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I used to hate the word “innovative.” See those quotes right there around the word? Those are actually air quotes that I would use whenever I used the term.
“It’s a buzzword,” I would say.
“It’s overused,” I would point out.
But the truth is, sometimes a word becomes trendy because it’s tapping into something we all agree is important. Is it misused? Sometimes. Is it overused? Often. But so are the words “love,” and “awesome,” and “friend,” but I have no intention of ditching any of those words.
I think I reacted poorly to the word “innovation” because it had a certain overly glossy, high-tech connotation to it. It made me think of the EPCOT Center and of the Astrodome and of the Flowbee (a true innovation in hair-cutting that combined a hair trimmer and a vacuum) or Apple’s decision to switch to wireless headphones.
But that’s not innovation. That’s novelty. That’s disruption. That’s change for the sake of change.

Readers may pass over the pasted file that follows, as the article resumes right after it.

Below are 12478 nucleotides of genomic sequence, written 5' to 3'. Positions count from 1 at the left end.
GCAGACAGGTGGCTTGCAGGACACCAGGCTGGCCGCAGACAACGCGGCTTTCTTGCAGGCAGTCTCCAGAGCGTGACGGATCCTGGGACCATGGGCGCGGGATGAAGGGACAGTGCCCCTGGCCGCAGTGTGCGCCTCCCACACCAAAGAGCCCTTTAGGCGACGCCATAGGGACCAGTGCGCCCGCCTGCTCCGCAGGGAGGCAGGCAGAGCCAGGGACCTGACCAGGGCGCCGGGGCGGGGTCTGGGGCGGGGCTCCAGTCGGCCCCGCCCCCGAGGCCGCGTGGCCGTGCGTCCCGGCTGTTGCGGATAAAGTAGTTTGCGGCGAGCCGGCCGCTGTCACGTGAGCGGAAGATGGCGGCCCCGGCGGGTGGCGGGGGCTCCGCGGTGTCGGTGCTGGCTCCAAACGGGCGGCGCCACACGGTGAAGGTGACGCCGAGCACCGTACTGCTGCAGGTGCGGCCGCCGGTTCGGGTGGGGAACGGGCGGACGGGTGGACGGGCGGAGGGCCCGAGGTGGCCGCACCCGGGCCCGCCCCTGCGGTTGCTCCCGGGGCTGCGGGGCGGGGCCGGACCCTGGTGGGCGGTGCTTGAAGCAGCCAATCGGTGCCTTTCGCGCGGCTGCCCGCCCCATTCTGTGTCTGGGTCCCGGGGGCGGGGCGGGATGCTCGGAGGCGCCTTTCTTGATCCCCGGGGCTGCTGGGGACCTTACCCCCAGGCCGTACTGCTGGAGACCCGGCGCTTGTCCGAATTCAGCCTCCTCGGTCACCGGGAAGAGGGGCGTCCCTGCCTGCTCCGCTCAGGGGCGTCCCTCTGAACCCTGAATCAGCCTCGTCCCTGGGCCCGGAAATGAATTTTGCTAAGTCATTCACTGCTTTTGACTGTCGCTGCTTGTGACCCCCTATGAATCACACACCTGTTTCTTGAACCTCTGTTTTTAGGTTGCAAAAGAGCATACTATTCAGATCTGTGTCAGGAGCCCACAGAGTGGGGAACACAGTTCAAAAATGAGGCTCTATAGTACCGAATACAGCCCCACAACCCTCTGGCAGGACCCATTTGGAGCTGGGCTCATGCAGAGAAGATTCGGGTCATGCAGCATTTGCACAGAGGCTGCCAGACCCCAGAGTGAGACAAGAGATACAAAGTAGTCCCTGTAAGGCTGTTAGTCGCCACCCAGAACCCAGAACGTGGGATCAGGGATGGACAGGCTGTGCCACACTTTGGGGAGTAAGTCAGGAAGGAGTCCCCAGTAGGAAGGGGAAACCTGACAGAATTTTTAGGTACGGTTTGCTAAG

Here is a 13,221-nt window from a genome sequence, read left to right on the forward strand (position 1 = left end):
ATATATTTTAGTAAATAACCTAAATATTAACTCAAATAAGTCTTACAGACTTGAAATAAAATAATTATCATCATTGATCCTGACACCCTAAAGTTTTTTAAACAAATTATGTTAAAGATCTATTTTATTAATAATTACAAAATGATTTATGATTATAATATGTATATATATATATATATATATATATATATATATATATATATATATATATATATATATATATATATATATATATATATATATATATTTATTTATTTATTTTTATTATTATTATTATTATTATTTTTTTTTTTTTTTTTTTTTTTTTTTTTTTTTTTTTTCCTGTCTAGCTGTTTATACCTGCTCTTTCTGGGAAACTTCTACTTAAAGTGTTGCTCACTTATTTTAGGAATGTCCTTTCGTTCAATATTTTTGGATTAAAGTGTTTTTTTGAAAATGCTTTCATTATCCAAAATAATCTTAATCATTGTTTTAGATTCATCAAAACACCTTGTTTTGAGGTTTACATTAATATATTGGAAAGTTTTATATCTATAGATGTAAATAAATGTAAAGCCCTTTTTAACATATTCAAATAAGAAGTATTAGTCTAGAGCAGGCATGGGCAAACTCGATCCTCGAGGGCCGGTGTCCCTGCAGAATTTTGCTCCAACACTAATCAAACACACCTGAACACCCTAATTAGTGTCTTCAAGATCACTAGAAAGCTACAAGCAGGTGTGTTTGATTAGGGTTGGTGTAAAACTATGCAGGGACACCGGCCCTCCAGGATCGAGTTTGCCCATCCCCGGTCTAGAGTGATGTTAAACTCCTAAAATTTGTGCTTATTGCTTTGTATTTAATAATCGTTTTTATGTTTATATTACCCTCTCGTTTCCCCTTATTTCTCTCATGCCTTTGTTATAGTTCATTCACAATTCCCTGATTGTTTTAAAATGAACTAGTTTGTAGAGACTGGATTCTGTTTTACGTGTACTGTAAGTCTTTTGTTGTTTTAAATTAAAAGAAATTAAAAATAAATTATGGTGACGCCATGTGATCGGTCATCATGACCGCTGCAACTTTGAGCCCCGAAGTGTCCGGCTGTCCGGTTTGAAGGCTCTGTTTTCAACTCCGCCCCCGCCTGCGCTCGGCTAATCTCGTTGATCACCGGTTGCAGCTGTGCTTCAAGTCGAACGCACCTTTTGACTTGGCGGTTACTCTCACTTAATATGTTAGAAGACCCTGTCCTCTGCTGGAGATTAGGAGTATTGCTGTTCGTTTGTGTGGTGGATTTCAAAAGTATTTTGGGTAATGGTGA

Innovation is different.
Innovation is what Lin Manuel Miranda did with Hamilton and what Gabriel Garcia Marquez accomplished decades ago with magical realism. Innovation is Camden Yards and AT&T Ballpark, boldly changing ballparks by incorporating the vintage rather than trying to build a new Astrodome. Innovation is that cancer treatment that didn’t exist five years ago but now has the chance to save the life of a friend you love.
Innovation isn’t change for the sake of change. It’s driven by a sense of purpose and meaning. It’s what happens when you say, “There’s got to be a better way,” and then you experiment and take creative risks to see what happens. It’s what happens when you ask, “why not?” and challenge the status quo because there is a problem you care deeply about and you’re determined to solve it.
I know the term might be trendy and maybe even overused, but I want to see innovation in our schools. I want to see our students grow into innovators. I want to see them engage in divergent thinking as they find new routes to solve complex problems. I want to see them take creative risks and challenge the status quo. I want to see them be boldly and unabashedly different. I want to see them be innovative — and that’s not a bad thing.
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